We at The Roosevelts troll the internets for stuff so you don’t have to. (as much at least) This sweet find is brought to you by the Wellcome Image Awards which “celebrates the most informative, striking and technically excellent images acquired by the Wellcome Images picture library. This year’s winners have used techniques ranging from medical photography to scanning electron microscopy encompassing a breadth of topics across medicine and the life sciences.”
There are currently no prizes for the alternative caption contest in the comments section though superior efforts may change my mind.
“Vascular system of a developing chicken embryo, two days after fertilization.” Still edible I presume.
“Stage V-VI oocytes of an African clawed frog, a model organism used in cell and developmental biology research. Each oocyte is surrounded by thousands of follicle cells.” Also, most people can’t lick there own elbows. (This kid can.)
“Connective tissue removed from a human knee during arthroscopic surgery.” Seriously, it’s impossible to make jokes about any of this stuff.
“Micrasterias, a type of green alga called a desmid. Desmids usually inhabit the acidic waters of peat bogs. These particular desmids are flat, platelike single cells made up of two halves (semicells), which are mirror images of each other.” Or…Kermit sperm.
“The tissue structures within the leaf of an Arabidopsis thaliana seedling. The sample was fixed and stained with propidium iodide, which labels DNA, but was imaged four years later. Over time, oxidation of the stain in different parts of the tissue provides differential fluorescent properties that can be excited with distinct wavelengths of light from a confocal microscope. The researchers are using these techniques to investigate cellular architecture in plants and gene activity.” Yup.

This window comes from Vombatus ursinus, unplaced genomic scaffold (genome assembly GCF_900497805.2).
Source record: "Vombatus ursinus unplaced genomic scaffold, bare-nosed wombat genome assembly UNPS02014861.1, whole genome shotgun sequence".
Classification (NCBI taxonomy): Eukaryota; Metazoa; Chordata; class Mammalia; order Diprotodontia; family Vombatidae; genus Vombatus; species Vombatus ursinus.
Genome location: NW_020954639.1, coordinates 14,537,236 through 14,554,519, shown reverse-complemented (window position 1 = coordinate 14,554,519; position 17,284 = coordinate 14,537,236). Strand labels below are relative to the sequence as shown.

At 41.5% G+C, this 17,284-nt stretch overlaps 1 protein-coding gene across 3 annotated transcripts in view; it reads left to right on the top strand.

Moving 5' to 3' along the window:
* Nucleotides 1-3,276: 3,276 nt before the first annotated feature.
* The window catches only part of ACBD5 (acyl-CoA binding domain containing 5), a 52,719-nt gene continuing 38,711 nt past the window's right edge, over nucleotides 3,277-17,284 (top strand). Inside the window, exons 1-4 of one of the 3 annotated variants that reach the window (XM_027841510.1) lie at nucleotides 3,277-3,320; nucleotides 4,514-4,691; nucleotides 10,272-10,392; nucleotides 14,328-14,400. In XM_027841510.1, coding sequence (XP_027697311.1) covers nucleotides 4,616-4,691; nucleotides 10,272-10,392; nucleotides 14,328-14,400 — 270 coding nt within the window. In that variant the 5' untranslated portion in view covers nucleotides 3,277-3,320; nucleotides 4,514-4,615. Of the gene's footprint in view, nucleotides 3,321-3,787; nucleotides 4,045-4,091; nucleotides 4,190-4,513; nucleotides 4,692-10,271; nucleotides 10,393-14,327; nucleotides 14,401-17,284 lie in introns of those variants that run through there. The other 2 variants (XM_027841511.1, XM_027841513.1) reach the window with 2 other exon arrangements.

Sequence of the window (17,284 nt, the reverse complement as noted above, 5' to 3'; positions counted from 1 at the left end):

“Caffeine crystals. Found in varying quantities in the seeds, leaves, and fruit of some plants, caffeine acts as a natural pesticide that paralyzes and kills certain insects feeding on the plant.”
“The surface (cortex) of a human brain belonging to an epileptic patient. The image displays the bright red arteries that supply the brain with nutrients and oxygen and the purple veins that remove deoxygenated blood. This photograph was taken before an intracranial electrode recording procedure for epilepsy, in which electrical activity is measured from the exposed surface of the brain.”
“Moth fly, also known as a drain fly. The fly’s larvae commonly live and grow in domestic drains; the adult fly emerges near sinks, baths and lavatories. The moth fly’s bodies and wings are covered in hairs, which gives them a ‘fuzzy’, moth-like appearance.”
“The repair of a traumatic ventricular septal defect (VSD). A VSD is a hole between the right and left ventricles of the heart, and is usually seen as a congenital condition, known as a ‘hole in the heart’.”
“Operamide crystals. Loperamide, an antimotility drug used to treat diarrhoea, works by slowing down the movement of the intestine and reducing the speed at which the contents of the gut pass through. Food remains in the intestines for longer and water can be more effectively absorbed back into the body. This results in firmer stools that are passed less often.”
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